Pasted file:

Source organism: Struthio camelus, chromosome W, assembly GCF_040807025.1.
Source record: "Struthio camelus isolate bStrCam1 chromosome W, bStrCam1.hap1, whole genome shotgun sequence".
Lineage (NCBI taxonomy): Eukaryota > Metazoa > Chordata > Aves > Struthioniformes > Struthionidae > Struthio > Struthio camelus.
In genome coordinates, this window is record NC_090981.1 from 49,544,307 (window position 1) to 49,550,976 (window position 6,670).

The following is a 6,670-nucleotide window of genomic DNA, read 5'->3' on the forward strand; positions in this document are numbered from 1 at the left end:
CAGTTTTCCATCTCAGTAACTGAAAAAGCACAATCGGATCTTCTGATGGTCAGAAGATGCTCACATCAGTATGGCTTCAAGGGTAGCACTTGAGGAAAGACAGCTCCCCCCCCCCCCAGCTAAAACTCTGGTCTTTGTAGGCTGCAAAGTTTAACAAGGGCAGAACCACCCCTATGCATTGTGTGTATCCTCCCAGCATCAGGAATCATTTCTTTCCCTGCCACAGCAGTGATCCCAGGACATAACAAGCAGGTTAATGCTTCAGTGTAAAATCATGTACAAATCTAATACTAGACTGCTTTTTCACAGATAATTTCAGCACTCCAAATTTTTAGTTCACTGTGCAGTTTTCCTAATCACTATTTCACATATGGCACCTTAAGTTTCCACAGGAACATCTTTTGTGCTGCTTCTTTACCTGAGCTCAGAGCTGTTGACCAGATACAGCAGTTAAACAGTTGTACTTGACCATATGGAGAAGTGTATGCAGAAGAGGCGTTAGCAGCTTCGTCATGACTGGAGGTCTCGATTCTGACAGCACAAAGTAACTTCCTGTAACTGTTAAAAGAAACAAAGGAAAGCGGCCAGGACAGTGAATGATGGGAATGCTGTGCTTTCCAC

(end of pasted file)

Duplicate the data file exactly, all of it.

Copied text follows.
Source organism: Struthio camelus, chromosome W, assembly GCF_040807025.1.
Source record: "Struthio camelus isolate bStrCam1 chromosome W, bStrCam1.hap1, whole genome shotgun sequence".
Lineage (NCBI taxonomy): Eukaryota > Metazoa > Chordata > Aves > Struthioniformes > Struthionidae > Struthio > Struthio camelus.
In genome coordinates, this window is record NC_090981.1 from 49,544,307 (window position 1) to 49,550,976 (window position 6,670).

The following is a 6,670-nucleotide window of genomic DNA, read 5'->3' on the forward strand; positions in this document are numbered from 1 at the left end:
CAGTTTTCCATCTCAGTAACTGAAAAAGCACAATCGGATCTTCTGATGGTCAGAAGATGCTCACATCAGTATGGCTTCAAGGGTAGCACTTGAGGAAAGACAGCTCCCCCCCCCCCCAGCTAAAACTCTGGTCTTTGTAGGCTGCAAAGTTTAACAAGGGCAGAACCACCCCTATGCATTGTGTGTATCCTCCCAGCATCAGGAATCATTTCTTTCCCTGCCACAGCAGTGATCCCAGGACATAACAAGCAGGTTAATGCTTCAGTGTAAAATCATGTACAAATCTAATACTAGACTGCTTTTTCACAGATAATTTCAGCACTCCAAATTTTTAGTTCACTGTGCAGTTTTCCTAATCACTATTTCACATATGGCACCTTAAGTTTCCACAGGAACATCTTTTGTGCTGCTTCTTTACCTGAGCTCAGAGCTGTTGACCAGATACAGCAGTTAAACAGTTGTACTTGACCATATGGAGAAGTGTATGCAGAAGAGGCGTTAGCAGCTTCGTCATGACTGGAGGTCTCGATTCTGACAGCACAAAGTAACTTCCTGTAACTGTTAAAAGAAACAAAGGAAAGCGGCCAGGACAGTGAATGATGGGAATGCTGTGCTTTCCAC